‘He has shown you, O mortal, what is good. And what does the Lord require of you? To act justly and to love mercy and to walk humbly with your God.’ Micah 6:8
Of course, we can celebrate and say that everything is going well. Of course, we can carry on with our services, just like the people of Israel carried on with their sacrifices and their joy and revelry (:13), but then we must also abstain from all sobriety and blind ourselves from reality!
We can of course say that the young people of today are not that bad, and who would dare deny it? We can say that they still truly believe, even though it is in their own way. But when we are really honest, we have to admit that genuine trust in God is found sparingly. We do not even notice that we grieve the Holy Spirit with all our activities by which we try to maintain ourselves without God. Yes, we are exactly like Israel in those days.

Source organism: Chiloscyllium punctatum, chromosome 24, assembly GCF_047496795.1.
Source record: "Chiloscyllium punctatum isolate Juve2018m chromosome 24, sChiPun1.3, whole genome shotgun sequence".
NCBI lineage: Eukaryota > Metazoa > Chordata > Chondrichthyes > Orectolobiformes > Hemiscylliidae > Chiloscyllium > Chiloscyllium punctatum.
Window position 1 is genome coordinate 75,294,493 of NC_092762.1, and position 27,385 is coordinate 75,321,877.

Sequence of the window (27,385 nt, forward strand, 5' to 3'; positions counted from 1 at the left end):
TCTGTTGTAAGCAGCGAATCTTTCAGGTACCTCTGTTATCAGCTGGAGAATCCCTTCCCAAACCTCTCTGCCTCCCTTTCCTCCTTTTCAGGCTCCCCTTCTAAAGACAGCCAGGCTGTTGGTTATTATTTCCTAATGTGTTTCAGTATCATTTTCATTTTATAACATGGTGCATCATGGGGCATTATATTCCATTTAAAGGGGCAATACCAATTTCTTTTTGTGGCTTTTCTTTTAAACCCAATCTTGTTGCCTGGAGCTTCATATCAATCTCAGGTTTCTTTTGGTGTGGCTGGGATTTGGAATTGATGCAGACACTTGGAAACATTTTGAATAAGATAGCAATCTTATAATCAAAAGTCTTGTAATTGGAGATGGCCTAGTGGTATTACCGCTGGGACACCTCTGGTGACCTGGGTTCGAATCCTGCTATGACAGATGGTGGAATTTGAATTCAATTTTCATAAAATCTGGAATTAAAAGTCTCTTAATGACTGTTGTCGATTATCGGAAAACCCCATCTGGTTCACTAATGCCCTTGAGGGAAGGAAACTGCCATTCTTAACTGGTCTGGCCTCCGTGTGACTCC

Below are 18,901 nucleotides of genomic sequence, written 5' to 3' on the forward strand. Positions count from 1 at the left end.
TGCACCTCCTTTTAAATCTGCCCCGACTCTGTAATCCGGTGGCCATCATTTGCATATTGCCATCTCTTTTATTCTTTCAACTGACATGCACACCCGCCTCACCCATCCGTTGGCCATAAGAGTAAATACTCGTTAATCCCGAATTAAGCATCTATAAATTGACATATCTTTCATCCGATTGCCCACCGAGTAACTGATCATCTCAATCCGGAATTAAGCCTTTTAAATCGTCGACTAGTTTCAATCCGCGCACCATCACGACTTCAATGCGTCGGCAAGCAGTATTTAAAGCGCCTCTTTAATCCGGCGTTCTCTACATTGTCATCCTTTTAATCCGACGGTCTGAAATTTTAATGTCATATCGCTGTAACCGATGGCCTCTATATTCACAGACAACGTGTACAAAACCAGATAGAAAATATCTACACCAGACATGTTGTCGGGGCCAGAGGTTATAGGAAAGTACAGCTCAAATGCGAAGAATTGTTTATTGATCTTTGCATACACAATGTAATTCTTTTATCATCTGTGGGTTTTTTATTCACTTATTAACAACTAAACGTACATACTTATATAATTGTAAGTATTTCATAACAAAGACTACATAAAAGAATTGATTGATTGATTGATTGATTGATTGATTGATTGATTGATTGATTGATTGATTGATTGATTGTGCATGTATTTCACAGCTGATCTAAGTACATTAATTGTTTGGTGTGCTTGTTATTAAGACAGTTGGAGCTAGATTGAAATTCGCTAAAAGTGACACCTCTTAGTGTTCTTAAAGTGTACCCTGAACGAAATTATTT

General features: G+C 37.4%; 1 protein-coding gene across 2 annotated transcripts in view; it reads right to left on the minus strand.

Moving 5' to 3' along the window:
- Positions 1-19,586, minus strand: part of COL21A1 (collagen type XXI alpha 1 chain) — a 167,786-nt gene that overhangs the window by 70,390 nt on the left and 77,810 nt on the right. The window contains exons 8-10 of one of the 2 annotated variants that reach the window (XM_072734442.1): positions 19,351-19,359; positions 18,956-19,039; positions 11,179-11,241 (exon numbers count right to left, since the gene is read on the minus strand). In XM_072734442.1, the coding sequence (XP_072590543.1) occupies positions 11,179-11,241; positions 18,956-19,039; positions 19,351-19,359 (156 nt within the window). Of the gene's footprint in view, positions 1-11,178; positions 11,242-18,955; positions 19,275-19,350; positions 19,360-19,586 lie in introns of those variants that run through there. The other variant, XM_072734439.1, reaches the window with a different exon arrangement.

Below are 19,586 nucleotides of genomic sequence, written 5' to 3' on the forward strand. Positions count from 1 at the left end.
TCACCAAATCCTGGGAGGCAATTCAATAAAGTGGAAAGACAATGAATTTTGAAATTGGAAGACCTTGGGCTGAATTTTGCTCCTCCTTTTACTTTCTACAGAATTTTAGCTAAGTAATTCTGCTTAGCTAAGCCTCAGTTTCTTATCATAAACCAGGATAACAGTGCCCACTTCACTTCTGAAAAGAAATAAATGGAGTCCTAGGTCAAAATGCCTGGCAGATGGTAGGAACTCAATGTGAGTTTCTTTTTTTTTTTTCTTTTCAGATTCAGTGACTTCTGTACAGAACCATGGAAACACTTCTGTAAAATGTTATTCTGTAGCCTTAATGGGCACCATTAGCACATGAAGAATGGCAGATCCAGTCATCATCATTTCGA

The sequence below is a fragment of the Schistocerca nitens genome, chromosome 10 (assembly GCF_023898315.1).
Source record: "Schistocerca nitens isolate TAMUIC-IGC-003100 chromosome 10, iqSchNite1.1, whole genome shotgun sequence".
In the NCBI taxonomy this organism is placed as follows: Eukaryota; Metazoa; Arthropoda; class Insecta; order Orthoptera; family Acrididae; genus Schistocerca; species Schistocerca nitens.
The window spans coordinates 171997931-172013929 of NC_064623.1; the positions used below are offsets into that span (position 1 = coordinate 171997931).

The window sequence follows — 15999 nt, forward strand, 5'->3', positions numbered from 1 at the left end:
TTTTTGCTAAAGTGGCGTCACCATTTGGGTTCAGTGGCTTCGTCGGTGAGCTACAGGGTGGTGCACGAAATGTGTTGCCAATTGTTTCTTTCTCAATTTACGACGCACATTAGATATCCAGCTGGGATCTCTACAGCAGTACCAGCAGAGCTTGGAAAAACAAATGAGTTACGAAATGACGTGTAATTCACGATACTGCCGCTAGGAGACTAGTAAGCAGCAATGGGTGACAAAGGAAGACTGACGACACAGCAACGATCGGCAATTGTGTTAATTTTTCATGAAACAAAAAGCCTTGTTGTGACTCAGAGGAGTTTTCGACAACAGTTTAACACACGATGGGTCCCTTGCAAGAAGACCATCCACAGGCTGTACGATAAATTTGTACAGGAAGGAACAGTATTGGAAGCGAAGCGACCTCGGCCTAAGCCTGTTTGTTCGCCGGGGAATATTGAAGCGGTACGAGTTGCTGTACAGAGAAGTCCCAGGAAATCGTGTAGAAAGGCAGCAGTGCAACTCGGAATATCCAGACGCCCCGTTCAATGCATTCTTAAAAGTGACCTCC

When God withdrew His hand from Jerusalem, an enormous outburst of activity took place. Weapons were carefully inspected; who is to call that a sin? The walls were fortified; who is to call that godless?
But He, Who has taken away our peace, God, Him we do not seek. We sing our old spiritual hymns and we make new ones: modern, engaging by their catchy rhythms, but very often noncommittal; and they have success! But we do not realize that God calls us to weep and to wail in humble repentance. ‘No way,’ we say, ‘God teaches us to look after ourselves.’ So with novelties and some ‘old wine’ we continue our services of worship as a valuable, culturally appropriate tradition. And wishing to banish all misery we say: ‘Let us eat and drink, for tomorrow we die!’
And God says: ‘Till your dying day this sin will not be atoned for’ (:14).